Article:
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After Charlottesville, Democrats Debate How Broadly To Respond

Tourists walk past the statue of Confederate Gen. Robert E. Lee inside the U.S. Capitol on Aug. 17. House Minority Leader Nancy Pelosi, D-Calif., has called for the removal of all Confederate statues from the Capitol building.
Mark Wilson
Getty Images
Tourists walk past the statue of Confederate Gen. Robert E. Lee inside the U.S. Capitol on Aug. 17. House Minority Leader Nancy Pelosi, D-Calif., has called for the removal of all Confederate statues from the Capitol building.

Democrats have spent the past two weeks condemning President Trump over his initial equivocating response to racist violence in Charlottesville, Va.

The question is, what to do next: keep up broad critiques of Trump's leadership, or focus on narrower goals, like the removal of public monuments honoring Confederate leaders?

More than 100 House Democrats are co-sponsoring a resolution censuring Trump, condemning his response to the events. New York Rep. Jerry Nadler, who is leading the effort, said a broad on-the-record rebuke is needed to maintain the country's credibility. "The only other body that can speak for the country and say, 'This is not speaking for the United States,' " he said, "is Congress."

But House Speaker Paul Ryan, R-Wis., dismissed the resolution as a "partisan hackfest," and without any GOP support, it will likely die as a press release.

So what else can Democrats do?

Many lawmakers and progressive activists are eager to keep the focus on statues. House Minority Leader Nancy Pelosi, D-Calif., has backed a push to remove Confederate statues from the U.S. Capitol.

Former Trump adviser Steve Bannon seem eager to litigate that issue, feeling like identity politics won Trump more votes than it lost him in 2016.

"The longer they talk about identity politics, I got 'em," Bannon told the American Prospect, shortly before he left his White House position. "I want them to talk about racism every day. If the left is focused on race and identity, and we go with economic nationalism, we can crush the Democrats."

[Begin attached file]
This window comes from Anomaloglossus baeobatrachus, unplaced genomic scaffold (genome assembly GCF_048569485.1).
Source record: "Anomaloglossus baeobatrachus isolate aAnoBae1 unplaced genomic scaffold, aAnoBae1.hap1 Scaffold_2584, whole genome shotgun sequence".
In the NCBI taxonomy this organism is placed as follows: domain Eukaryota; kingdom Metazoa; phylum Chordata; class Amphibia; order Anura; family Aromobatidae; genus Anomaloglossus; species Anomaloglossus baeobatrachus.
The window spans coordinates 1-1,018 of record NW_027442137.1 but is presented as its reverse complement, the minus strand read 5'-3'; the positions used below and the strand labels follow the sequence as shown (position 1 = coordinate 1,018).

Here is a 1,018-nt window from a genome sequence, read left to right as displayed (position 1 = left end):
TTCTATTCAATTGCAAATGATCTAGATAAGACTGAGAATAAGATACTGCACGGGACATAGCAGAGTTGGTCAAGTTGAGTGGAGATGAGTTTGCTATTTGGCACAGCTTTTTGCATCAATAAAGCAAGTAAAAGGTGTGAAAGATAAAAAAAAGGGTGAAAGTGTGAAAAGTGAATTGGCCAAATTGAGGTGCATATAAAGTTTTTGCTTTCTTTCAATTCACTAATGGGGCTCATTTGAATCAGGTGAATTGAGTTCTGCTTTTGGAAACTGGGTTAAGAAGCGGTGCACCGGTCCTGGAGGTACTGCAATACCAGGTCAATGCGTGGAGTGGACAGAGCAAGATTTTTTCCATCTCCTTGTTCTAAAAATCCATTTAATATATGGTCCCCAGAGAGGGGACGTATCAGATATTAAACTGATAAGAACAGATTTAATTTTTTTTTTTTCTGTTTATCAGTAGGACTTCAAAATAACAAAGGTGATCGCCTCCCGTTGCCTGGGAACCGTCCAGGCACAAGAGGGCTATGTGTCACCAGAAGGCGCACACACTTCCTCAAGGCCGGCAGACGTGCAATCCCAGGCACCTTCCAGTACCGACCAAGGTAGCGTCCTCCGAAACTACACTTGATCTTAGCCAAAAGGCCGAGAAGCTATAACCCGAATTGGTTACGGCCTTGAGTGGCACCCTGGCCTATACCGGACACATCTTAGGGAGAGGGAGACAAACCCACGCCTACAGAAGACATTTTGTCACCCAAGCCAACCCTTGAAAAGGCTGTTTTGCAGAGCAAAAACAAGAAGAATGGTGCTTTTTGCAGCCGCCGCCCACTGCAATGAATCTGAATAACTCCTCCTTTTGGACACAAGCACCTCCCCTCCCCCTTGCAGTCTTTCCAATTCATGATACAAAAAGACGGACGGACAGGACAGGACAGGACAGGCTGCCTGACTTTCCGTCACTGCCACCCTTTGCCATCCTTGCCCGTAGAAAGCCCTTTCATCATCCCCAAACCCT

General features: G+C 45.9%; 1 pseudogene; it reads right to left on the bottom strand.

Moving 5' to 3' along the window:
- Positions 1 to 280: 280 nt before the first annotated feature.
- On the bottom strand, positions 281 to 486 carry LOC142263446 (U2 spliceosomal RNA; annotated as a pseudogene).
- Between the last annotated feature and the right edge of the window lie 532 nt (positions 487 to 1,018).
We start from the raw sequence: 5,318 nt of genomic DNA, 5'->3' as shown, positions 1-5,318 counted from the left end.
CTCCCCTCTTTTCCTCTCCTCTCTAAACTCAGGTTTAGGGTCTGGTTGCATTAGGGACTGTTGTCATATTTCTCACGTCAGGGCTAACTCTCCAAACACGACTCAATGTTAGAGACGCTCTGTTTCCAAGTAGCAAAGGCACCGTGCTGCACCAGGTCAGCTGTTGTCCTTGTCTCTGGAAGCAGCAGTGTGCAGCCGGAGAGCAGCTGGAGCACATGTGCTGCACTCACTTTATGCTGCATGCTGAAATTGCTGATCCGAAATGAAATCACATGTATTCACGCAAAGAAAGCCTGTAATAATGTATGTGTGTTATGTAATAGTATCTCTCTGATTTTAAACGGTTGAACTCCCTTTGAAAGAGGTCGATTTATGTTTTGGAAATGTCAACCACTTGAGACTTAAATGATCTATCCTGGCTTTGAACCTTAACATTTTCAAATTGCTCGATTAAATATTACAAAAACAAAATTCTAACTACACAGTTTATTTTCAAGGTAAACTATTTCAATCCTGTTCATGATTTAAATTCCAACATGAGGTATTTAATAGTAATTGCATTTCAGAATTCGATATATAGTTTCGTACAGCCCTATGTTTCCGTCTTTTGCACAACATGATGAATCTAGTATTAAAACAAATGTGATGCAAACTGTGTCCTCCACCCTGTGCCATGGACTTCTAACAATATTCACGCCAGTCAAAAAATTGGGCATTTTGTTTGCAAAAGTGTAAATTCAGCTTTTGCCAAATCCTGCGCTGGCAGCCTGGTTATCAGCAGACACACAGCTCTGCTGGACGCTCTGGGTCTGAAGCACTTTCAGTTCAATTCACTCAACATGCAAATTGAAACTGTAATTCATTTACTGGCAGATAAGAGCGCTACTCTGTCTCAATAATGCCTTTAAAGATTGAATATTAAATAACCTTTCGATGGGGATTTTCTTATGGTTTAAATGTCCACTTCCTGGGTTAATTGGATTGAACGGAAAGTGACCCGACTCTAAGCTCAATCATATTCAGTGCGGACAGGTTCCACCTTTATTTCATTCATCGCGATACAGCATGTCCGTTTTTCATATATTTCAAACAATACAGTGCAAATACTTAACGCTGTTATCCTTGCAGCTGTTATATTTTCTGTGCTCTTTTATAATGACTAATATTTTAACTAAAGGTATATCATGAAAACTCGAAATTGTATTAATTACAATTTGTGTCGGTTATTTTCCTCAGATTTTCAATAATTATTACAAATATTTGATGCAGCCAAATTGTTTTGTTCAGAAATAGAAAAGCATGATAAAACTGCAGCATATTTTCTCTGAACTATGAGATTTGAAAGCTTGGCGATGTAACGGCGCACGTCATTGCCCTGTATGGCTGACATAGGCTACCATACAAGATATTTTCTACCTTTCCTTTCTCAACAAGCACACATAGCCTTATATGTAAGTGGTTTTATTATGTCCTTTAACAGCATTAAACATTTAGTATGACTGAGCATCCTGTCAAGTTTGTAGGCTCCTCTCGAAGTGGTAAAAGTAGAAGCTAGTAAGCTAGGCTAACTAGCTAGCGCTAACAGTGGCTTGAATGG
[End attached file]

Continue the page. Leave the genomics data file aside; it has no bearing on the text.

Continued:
Some Democratic strategists seem to agree — at least when it comes to the statue fight. David Axelrod, a longtime adviser to President Barack Obama who now runs the University of Chicago's Institute of Politics, thinks Democrats can and should keep raising questions about Trump's leadership. "The unwillingness to take on what was abhorrent — broadly abhorrent to Americans — is a real issue, and one that should not be forgotten."

But a Confederate statue fight? "This notion that we should go rampaging through the country toppling statues everywhere in a precipitous way without process, I think is a loser," said Axelrod. "And you've seen it in polling."

An NPR/PBS NewsHour/Marist poll conducted in the wake of Charlottesville found that while a majority of respondents thought Trump's response to the violence was "not strong enough," more than 6 in 10 said Confederate statues should remain standing.


Ruy Teixeira, who studies demographics at the liberal Center For American Progress, said many voters just don't want to hear that racism is still a problem. "They do believe we've made progress," he said. "And for people to tell them no progress has been made, and you're still the same racist you used to be, or your father was, is uncomfortable and alienating."

There's a strong — and vocal — counterargument to that wariness, though.

"Standing up against hate is not an identity politics issue. That is an American issue that we should all be comfortable fighting for and standing up for," said Karen Finney, who worked on Hillary Clinton's presidential campaign.

Finney believes removing statues is a fight worth having, and for her, it's deeply personal.

She says it's a topic she has thought seriously about for at least 10 years.

That is because, on her mother's side, Finney is a direct descendant of Robert E. Lee — she is the Confederate general's great-great-great-great-niece.

But on her father's side of the family, Finney is a direct descendant of slaves. Her father worked as a civil rights attorney.

Finney thinks Democrats can reframe the statues conversation to win broader support. The first place to start, she says, is by pointing out that many of the statues weren't built until the 20th century.

"Remember — this was happening in tandem with the brutalism of Jim Crow South, and hangings, and all kinds of racial terrorism and violence, to remind black people who was really in charge. I think if people knew that piece, they might feel a little different."

More broadly, Finney says Democrats should keep talking about Charlottesville, arguing their party cares about the whole country, while Trump is just focused on his base. "And what that means is, again, we want health care for everybody. We want good jobs for everybody," she said.

But it's hard to keep the focus on policies, and what Democrats would do rather than what Trump is doing, when the president keeps doing things that party leaders feel they need to condemn.

The Clinton campaign that Finney worked on never quite figured out that balance. And many Democrats are worried they're going to keep falling into the trap.

Copyright 2021 NPR. To see more, visit https://www.npr.org.

Scott Detrow is a White House correspondent for NPR and co-hosts the NPR Politics Podcast.